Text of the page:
Age, parity, and prolapse: interaction and influence on levator bowl volume
ConclusionsParity and prolapse influence how age affects LBVRest. In nulliparous women, age had little effect on LBVRest until after mid-age. For women with prolapse, LBVRest increased at a much earlier age, with the biggest difference occurring between young and mid-age women. (Source: International Urogynecology Journal and Pelvic Floor Dysfunction)
Source: International Urogynecology Journal and Pelvic Floor Dysfunction - May 3, 2022 Category: OBGYN Source Type: research

An evaluation of pelvic floor disorders in a public and private healthcare setting
ConclusionsPublic patients presented younger with more severe symptoms but had lower rates of surgery for PFDs traditionally managed surgically. (Source: International Urogynecology Journal and Pelvic Floor Dysfunction)
Source: International Urogynecology Journal and Pelvic Floor Dysfunction - May 3, 2022 Category: OBGYN Source Type: research

2D pelvic floor ultrasound imaging in identifying levator ani muscle trauma agrees highly with 4D ultrasound imaging
ConclusionsThe comparison between 2D and 4D TLUS showed a good to very good agreement in LAM trauma immediately after birth as well as 6 –10 weeks postpartum. Therefore, 2D ultrasound could also be a valuable method for demonstrating a LAM abnormality and could be used in settings where 3D/4D ultrasound equipment is not available. (Source: International Urogynecology Journal and Pelvic Floor Dysfunction)
Source: International Urogynecology Journal and Pelvic Floor Dysfunction - May 3, 2022 Category: OBGYN Source Type: research

Knowledge of women during the third trimester of pregnancy regarding pelvic floor disorders
ConclusionsKnowledge of PFD among women in the third trimester of pregnancy in Israel was found to be low. Founding educational programs for targeted groups may improve both the knowledge of PFD and the quality of life for these women. (Source: International Urogynecology Journal and Pelvic Floor Dysfunction)
Source: International Urogynecology Journal and Pelvic Floor Dysfunction - May 2, 2022 Category: OBGYN Source Type: research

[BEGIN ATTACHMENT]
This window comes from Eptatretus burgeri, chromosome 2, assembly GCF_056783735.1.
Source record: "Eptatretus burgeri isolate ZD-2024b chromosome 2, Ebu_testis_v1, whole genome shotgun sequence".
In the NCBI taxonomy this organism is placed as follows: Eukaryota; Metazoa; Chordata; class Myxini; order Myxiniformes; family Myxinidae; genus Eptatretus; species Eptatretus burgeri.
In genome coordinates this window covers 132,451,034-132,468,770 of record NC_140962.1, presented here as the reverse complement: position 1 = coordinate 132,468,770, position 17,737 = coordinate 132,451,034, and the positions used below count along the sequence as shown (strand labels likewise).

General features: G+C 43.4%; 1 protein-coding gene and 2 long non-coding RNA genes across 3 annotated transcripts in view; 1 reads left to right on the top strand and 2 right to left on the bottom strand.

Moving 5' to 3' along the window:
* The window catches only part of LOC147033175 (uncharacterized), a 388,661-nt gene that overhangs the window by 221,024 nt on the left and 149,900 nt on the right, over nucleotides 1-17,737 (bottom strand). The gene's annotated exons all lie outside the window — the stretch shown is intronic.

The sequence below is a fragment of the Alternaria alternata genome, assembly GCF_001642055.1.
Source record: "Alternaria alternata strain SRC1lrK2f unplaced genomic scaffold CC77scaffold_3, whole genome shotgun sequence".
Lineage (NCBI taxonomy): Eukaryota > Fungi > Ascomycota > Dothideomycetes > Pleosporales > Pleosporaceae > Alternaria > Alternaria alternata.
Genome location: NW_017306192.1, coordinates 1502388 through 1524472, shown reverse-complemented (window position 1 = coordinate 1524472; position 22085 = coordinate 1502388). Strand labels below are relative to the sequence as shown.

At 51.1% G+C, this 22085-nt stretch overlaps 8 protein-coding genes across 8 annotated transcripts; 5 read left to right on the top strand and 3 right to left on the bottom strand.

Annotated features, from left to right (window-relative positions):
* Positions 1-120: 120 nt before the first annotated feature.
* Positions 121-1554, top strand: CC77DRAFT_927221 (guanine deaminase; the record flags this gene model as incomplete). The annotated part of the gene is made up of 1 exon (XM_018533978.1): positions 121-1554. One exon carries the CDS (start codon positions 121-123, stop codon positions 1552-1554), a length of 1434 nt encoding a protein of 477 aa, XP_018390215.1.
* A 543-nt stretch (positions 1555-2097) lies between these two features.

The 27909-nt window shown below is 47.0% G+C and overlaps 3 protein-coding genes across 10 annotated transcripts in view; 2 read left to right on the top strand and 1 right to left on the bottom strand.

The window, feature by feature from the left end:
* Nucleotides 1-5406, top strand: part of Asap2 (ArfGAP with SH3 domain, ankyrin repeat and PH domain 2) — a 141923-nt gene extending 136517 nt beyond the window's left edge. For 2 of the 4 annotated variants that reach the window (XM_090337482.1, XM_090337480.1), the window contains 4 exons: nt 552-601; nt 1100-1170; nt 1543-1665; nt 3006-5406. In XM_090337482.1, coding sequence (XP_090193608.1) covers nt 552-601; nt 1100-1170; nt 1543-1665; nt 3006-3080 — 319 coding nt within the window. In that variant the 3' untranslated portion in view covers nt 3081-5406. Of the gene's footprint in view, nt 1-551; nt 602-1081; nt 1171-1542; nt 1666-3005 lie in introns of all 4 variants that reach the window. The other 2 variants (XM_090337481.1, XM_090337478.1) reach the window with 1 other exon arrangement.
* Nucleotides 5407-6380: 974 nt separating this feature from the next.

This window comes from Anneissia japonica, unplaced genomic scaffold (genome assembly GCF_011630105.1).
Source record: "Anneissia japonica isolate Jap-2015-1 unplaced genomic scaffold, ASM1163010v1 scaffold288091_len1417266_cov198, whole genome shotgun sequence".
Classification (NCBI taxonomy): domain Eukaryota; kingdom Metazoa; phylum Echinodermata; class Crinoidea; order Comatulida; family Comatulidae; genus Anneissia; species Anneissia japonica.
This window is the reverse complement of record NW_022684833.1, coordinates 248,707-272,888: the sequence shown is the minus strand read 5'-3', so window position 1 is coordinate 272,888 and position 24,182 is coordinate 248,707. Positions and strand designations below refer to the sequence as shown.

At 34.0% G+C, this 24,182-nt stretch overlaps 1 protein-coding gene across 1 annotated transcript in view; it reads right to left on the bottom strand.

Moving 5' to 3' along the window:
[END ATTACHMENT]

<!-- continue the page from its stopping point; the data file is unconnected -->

Clinical assessment of pelvic organ prolapse by consecutive cough maneuver
ConclusionsClinical assessment of POP by consecutive coughing seems complementary to standardised Valsalva, especially if Valsalva performance is poor. (Source: International Urogynecology Journal and Pelvic Floor Dysfunction)
Source: International Urogynecology Journal and Pelvic Floor Dysfunction - May 2, 2022 Category: OBGYN Source Type: research

Feasibility of combining pelvic reconstruction with gynecologic oncology-related surgery
ConclusionsIn our single-institution experience, concurrent gynecologic oncology and pelvic floor reconstructive surgery were safe and feasible in combination with no reported major morbidity events. (Source: International Urogynecology Journal and Pelvic Floor Dysfunction)
Source: International Urogynecology Journal and Pelvic Floor Dysfunction - May 2, 2022 Category: OBGYN Source Type: research

The effects of sexual counseling and pelvic floor relaxation on sexual functions in women receiving vaginismus treatment: a randomized controlled study
ConclusionsThe sexual counseling based on the IMB model and pelvic relaxation interventions provided to the women who were receiving vaginismus treatment affected their sexual function positively. It may be recommended to conduct comparative studies with a broader sample and different models. (Source: International Urogynecology Journal and Pelvic Floor Dysfunction)
Source: International Urogynecology Journal and Pelvic Floor Dysfunction - May 2, 2022 Category: OBGYN Source Type: research

Comparing the efficacy of the Knack maneuver on pelvic floor muscle function and urinary symptoms using different teaching methods: a prospective, nonrandomized study